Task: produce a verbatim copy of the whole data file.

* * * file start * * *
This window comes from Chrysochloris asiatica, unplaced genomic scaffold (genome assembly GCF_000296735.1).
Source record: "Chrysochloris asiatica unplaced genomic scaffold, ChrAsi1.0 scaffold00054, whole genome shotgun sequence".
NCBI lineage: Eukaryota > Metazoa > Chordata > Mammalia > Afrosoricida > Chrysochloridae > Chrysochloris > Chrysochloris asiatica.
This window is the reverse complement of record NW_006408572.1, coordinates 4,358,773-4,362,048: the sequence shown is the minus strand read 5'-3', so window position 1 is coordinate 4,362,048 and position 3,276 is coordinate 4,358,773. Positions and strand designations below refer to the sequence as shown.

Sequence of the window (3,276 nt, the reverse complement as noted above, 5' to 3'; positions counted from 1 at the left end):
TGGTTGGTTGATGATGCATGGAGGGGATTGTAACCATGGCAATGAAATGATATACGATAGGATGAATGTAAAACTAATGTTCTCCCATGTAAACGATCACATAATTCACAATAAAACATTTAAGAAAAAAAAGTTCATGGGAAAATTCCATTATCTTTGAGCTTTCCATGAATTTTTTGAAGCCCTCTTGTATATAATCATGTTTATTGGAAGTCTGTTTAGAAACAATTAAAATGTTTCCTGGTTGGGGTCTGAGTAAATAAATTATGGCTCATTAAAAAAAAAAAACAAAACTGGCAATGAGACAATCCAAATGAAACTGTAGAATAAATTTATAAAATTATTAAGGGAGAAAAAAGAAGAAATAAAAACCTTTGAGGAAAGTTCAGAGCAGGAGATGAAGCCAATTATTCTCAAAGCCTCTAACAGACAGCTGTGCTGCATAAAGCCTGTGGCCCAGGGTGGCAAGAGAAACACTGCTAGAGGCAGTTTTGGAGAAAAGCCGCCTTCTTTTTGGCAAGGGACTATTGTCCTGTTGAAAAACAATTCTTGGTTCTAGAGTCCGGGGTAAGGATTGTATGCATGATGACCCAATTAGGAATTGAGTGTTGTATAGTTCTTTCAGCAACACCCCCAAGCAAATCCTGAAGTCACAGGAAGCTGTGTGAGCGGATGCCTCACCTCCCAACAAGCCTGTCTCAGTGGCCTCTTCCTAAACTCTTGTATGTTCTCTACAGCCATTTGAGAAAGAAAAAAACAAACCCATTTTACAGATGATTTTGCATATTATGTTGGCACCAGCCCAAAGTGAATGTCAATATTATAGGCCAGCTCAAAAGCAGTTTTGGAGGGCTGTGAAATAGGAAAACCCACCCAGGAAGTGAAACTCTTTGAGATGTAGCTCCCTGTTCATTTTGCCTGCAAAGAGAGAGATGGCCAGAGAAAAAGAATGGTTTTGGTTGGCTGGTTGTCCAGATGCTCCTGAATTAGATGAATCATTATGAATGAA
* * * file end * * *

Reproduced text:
This window comes from Chrysochloris asiatica, unplaced genomic scaffold (genome assembly GCF_000296735.1).
Source record: "Chrysochloris asiatica unplaced genomic scaffold, ChrAsi1.0 scaffold00054, whole genome shotgun sequence".
NCBI lineage: Eukaryota > Metazoa > Chordata > Mammalia > Afrosoricida > Chrysochloridae > Chrysochloris > Chrysochloris asiatica.
This window is the reverse complement of record NW_006408572.1, coordinates 4,358,773-4,362,048: the sequence shown is the minus strand read 5'-3', so window position 1 is coordinate 4,362,048 and position 3,276 is coordinate 4,358,773. Positions and strand designations below refer to the sequence as shown.

Sequence of the window (3,276 nt, the reverse complement as noted above, 5' to 3'; positions counted from 1 at the left end):
TGGTTGGTTGATGATGCATGGAGGGGATTGTAACCATGGCAATGAAATGATATACGATAGGATGAATGTAAAACTAATGTTCTCCCATGTAAACGATCACATAATTCACAATAAAACATTTAAGAAAAAAAAGTTCATGGGAAAATTCCATTATCTTTGAGCTTTCCATGAATTTTTTGAAGCCCTCTTGTATATAATCATGTTTATTGGAAGTCTGTTTAGAAACAATTAAAATGTTTCCTGGTTGGGGTCTGAGTAAATAAATTATGGCTCATTAAAAAAAAAAAACAAAACTGGCAATGAGACAATCCAAATGAAACTGTAGAATAAATTTATAAAATTATTAAGGGAGAAAAAAGAAGAAATAAAAACCTTTGAGGAAAGTTCAGAGCAGGAGATGAAGCCAATTATTCTCAAAGCCTCTAACAGACAGCTGTGCTGCATAAAGCCTGTGGCCCAGGGTGGCAAGAGAAACACTGCTAGAGGCAGTTTTGGAGAAAAGCCGCCTTCTTTTTGGCAAGGGACTATTGTCCTGTTGAAAAACAATTCTTGGTTCTAGAGTCCGGGGTAAGGATTGTATGCATGATGACCCAATTAGGAATTGAGTGTTGTATAGTTCTTTCAGCAACACCCCCAAGCAAATCCTGAAGTCACAGGAAGCTGTGTGAGCGGATGCCTCACCTCCCAACAAGCCTGTCTCAGTGGCCTCTTCCTAAACTCTTGTATGTTCTCTACAGCCATTTGAGAAAGAAAAAAACAAACCCATTTTACAGATGATTTTGCATATTATGTTGGCACCAGCCCAAAGTGAATGTCAATATTATAGGCCAGCTCAAAAGCAGTTTTGGAGGGCTGTGAAATAGGAAAACCCACCCAGGAAGTGAAACTCTTTGAGATGTAGCTCCCTGTTCATTTTGCCTGCAAAGAGAGAGATGGCCAGAGAAAAAGAATGGTTTTGGTTGGCTGGTTGTCCAGATGCTCCTGAATTAGATGAATCATTATGAATGAA